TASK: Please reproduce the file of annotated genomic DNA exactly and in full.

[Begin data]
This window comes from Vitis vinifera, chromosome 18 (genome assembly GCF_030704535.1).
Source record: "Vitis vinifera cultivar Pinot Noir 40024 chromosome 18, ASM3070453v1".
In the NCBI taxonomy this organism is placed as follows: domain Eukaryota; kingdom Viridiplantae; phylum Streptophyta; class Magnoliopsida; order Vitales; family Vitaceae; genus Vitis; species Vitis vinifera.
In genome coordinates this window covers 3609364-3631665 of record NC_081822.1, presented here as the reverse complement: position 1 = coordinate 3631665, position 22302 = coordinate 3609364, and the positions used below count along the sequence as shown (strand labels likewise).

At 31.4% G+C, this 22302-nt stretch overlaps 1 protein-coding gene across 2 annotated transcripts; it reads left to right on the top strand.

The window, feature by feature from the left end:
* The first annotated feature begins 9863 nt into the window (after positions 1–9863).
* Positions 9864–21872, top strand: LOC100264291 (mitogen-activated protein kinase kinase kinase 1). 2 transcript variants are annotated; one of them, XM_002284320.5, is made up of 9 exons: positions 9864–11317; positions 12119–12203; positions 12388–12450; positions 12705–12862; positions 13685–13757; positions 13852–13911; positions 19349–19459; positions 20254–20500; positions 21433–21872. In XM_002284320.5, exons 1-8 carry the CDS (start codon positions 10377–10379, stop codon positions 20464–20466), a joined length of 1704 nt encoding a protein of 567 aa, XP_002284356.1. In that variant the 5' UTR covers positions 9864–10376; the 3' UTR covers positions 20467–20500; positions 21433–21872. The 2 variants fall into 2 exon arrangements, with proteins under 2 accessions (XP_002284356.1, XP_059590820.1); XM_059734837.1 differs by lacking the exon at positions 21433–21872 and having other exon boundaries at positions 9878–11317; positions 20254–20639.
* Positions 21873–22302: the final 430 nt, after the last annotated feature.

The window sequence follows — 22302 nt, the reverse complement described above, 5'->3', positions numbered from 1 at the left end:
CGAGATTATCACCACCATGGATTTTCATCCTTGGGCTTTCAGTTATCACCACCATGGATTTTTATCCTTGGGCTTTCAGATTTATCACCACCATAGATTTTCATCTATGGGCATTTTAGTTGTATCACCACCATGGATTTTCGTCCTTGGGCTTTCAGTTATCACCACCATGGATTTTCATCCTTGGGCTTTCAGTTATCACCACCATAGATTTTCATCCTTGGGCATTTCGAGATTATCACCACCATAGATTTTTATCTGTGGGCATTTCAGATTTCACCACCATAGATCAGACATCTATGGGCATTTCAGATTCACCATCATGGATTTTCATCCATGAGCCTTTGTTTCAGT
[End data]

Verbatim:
This window comes from Vitis vinifera, chromosome 18 (genome assembly GCF_030704535.1).
Source record: "Vitis vinifera cultivar Pinot Noir 40024 chromosome 18, ASM3070453v1".
In the NCBI taxonomy this organism is placed as follows: domain Eukaryota; kingdom Viridiplantae; phylum Streptophyta; class Magnoliopsida; order Vitales; family Vitaceae; genus Vitis; species Vitis vinifera.
In genome coordinates this window covers 3609364-3631665 of record NC_081822.1, presented here as the reverse complement: position 1 = coordinate 3631665, position 22302 = coordinate 3609364, and the positions used below count along the sequence as shown (strand labels likewise).

At 31.4% G+C, this 22302-nt stretch overlaps 1 protein-coding gene across 2 annotated transcripts; it reads left to right on the top strand.

The window, feature by feature from the left end:
* The first annotated feature begins 9863 nt into the window (after positions 1–9863).
* Positions 9864–21872, top strand: LOC100264291 (mitogen-activated protein kinase kinase kinase 1). 2 transcript variants are annotated; one of them, XM_002284320.5, is made up of 9 exons: positions 9864–11317; positions 12119–12203; positions 12388–12450; positions 12705–12862; positions 13685–13757; positions 13852–13911; positions 19349–19459; positions 20254–20500; positions 21433–21872. In XM_002284320.5, exons 1-8 carry the CDS (start codon positions 10377–10379, stop codon positions 20464–20466), a joined length of 1704 nt encoding a protein of 567 aa, XP_002284356.1. In that variant the 5' UTR covers positions 9864–10376; the 3' UTR covers positions 20467–20500; positions 21433–21872. The 2 variants fall into 2 exon arrangements, with proteins under 2 accessions (XP_002284356.1, XP_059590820.1); XM_059734837.1 differs by lacking the exon at positions 21433–21872 and having other exon boundaries at positions 9878–11317; positions 20254–20639.
* Positions 21873–22302: the final 430 nt, after the last annotated feature.

The window sequence follows — 22302 nt, the reverse complement described above, 5'->3', positions numbered from 1 at the left end:
CGAGATTATCACCACCATGGATTTTCATCCTTGGGCTTTCAGTTATCACCACCATGGATTTTTATCCTTGGGCTTTCAGATTTATCACCACCATAGATTTTCATCTATGGGCATTTTAGTTGTATCACCACCATGGATTTTCGTCCTTGGGCTTTCAGTTATCACCACCATGGATTTTCATCCTTGGGCTTTCAGTTATCACCACCATAGATTTTCATCCTTGGGCATTTCGAGATTATCACCACCATAGATTTTTATCTGTGGGCATTTCAGATTTCACCACCATAGATCAGACATCTATGGGCATTTCAGATTCACCATCATGGATTTTCATCCATGAGCCTTTGTTTCAGT